Head of Social Sciences Division
The Head of Division is responsible to the Vice- Chancellor for the management and academic leadership of the Division, maintaining and developing the international reputation of Social Sciences as a centre of excellence in both research and teaching. Tim provides vision and leadership across all aspects of the Division's activities including its research strategy, educational policy and standards, the recruitment and retention of outstanding academics, relationships with external funding agencies, policy-makers and learned societies, international fundraising and partnering, and improving diversity and equality, and the use of resources.
The Head of Division is a member of University Council and its major committees, which are responsible for determining overall University strategy. As Chair of the Divisional Board, he is accountable to Council for ensuring that the Board discharges its responsibilities under the University's Statutes and Regulations. Tim works closely with the heads of the 15 departments within the Division and the other University Divisions to foster strong interdisciplinary links across the spectrum of academic activity and with the colleges to support excellence and innovation in undergraduate and graduate teaching.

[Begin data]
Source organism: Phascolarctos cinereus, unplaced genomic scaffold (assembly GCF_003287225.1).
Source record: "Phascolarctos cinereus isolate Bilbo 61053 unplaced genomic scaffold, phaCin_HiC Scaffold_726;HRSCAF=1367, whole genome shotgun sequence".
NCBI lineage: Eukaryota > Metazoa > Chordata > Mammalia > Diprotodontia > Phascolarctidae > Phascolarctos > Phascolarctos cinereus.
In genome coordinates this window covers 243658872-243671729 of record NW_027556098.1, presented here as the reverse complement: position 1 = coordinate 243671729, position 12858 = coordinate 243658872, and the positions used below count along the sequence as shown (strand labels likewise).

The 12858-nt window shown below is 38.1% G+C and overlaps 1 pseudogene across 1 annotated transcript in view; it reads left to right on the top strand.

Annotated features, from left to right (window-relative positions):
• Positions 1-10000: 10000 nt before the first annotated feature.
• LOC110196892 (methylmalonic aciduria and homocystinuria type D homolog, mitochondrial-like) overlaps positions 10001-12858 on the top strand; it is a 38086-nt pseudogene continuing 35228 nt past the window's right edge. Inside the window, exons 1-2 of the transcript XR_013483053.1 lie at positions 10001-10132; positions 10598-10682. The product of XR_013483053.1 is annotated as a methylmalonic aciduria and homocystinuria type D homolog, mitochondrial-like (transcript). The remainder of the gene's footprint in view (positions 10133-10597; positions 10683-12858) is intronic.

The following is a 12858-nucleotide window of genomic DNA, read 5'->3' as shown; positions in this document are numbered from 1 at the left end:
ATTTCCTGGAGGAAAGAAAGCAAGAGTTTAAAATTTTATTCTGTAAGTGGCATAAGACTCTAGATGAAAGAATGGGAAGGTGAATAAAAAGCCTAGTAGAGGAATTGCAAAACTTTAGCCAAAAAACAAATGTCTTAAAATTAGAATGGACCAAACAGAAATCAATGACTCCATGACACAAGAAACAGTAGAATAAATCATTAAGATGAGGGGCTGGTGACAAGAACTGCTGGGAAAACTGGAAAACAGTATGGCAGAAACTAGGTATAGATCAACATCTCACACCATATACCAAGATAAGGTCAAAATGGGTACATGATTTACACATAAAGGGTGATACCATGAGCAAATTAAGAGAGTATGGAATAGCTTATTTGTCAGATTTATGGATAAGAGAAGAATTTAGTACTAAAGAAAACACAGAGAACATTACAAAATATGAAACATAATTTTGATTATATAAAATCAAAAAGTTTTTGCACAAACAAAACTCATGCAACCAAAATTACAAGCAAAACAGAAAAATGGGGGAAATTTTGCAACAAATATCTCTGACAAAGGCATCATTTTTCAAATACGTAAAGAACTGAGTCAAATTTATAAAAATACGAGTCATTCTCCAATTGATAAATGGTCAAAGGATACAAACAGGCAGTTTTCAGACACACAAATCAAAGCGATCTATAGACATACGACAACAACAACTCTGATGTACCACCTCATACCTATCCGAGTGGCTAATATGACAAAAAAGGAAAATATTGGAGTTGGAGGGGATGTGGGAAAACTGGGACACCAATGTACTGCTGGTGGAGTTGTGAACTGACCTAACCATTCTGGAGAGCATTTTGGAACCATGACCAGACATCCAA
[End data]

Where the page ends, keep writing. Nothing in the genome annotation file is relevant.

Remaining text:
Tim is a comparative political scientist with a deep commitment to interdisciplinary area studies. Tim arrived in Oxford in 2005 to take up a joint appointment in Area Studies and the Department of Politics. From 2008 to 2012 he directed the Latin American Centre, and he became Head of the Oxford School of Global and Area Studies (OSGA) in 2018. Tim's research concerns democratization and political institutions (parties, legislatures, and elections) in modern Latin America, especially Brazil. With Cesar Zucco (Fundacao Getulio Vargas), and also co-directs the Brazilian Legislative Surveys, which have recorded the opinions of Brazilian politicians in every parliament elected since 1990. Tim has been working with several colleagues on the challenges of coalition government in presidential systems.